Rod Sedgwick’s review published on Letterboxd:
''If it was never new, and it never gets old, then it's a folk song.''
Well haven't we all been waiting a long time for the brothers Coen to inject their brand of special into the atmosphere again, and with the stage set for something as intimate as the music on show, I can only say that Inside Llewyn Davis was worth the 3 year wait.
It has been said that The Coen's love to torture their protagonists (which they jokingly stated themselves about A Serious Man), but that is not the case here with Oscar Isaac's titular figure. Here is a man that is haunted by death; of his partner (who has committed suicide in the recent past) and of his hope for a music career (Bob Dylan takes the stage after Davis' performance of 'Fare Thee Well' at the gaslight to play 'Farewell' in the circuitous bookends of the film - steering the singer/songwriter model into radical new territory) and with this looming cloud hanging over him, he tortures himself, destroys every single chance he has to become someone, because he cannot do it without his lost partner. Just look at the pain that wells up when he asked to 'sing for his supper' at the Gorfeins - No one can fill the void of Mikey, and isn't he constantly reminded of this fact. Even when he appears in front to Grossman in Chicago to perform, he chooses something deeply personal and uncommercial, staying true to himself, and is told that he should get a partner. Evidence of this self imposed torture occurs through out, even when given the opportunity to earn royalties on a catchy pop tune called 'Please Mr. Kennedy', he is happier just to take the one-off payment.
The tortured artist performance by Oscar Isaac bears so much weight, and boy does he have presence, even when you feel you should hate him, you simply cannot. He comes to life when he performs and bears his soul with his lyrical stories that are more akin to the blues, yet when he is not singing he treats it like work. There are numerous references to work and people doing mundane jobs within, as their are also references to Llewyn being Ulysses the cat (a phone conversation has someone say ''Llewyn is the cat''), which could be a playful way of the Coen's pointing out the metaphors, but it's easy to see that the cat has purpose within (the one that he hits in the car is almost an epiphany, or the extended gaze at a poster of The Incredible journey outside a movie theatre). The big performance from John Goodman and the muted performance from his driver played by Garrett Hedlund also seem to serve a greater purpose than just comedy, and that is to show the cynical jazzman with a career that Llewyn does not want to be, and neither does he want to be the idealistic young actor ready to sacrifice himself at the drop of a hat.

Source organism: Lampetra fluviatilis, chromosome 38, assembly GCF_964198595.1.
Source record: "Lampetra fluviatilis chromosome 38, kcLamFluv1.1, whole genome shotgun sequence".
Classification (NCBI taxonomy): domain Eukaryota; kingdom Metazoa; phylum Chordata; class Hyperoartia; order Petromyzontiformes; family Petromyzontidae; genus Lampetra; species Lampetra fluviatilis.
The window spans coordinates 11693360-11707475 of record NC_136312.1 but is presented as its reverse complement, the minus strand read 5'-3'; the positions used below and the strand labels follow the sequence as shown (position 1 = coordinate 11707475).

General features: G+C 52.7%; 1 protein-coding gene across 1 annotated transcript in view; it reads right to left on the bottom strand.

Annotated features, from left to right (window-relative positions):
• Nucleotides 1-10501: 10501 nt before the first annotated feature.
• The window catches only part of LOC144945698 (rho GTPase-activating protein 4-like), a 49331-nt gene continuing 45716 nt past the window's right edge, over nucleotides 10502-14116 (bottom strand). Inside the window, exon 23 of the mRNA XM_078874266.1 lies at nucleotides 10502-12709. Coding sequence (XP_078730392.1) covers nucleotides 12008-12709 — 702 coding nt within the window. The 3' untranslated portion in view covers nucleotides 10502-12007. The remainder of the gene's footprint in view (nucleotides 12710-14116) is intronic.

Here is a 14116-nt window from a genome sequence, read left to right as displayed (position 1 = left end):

Everything in this film is essay material, even if we looked at the lyrics of the songs and their importance to Davis' mood and temperament - Oh and good God the music is just marvellous, possibly one of the greatest soundtracks for any film. The narrative is the Coen's at their most spare and just the structure of the beginning and ending alone will take more than one viewing to parse out. Carey Mulligan is a part of the film only a short while, but she is so amazing in creating a centre for Llewyn and showing that he is not devoid of emotion or affection. The most beautiful allegorical theme to ponder on of course is about Joel and Ethan themselves as creative partners, who could not thrive without the other, it would all become just 'work' (as referenced earlier in my review) and they might just end up torturing themselves like Llewyn Davis in the film.
This is a cold palette with momentary warm hues courtesy of some washed out cinematography from Bruno Delbonnel, who makes the film feel like a deadened limbo - an apt visual statement for the films themes about living in the shadow of death and not being able to surface from it. I could write and write and write, but alas I shall just wait til my next impending viewing of this new Coen Bros. Masterpiece.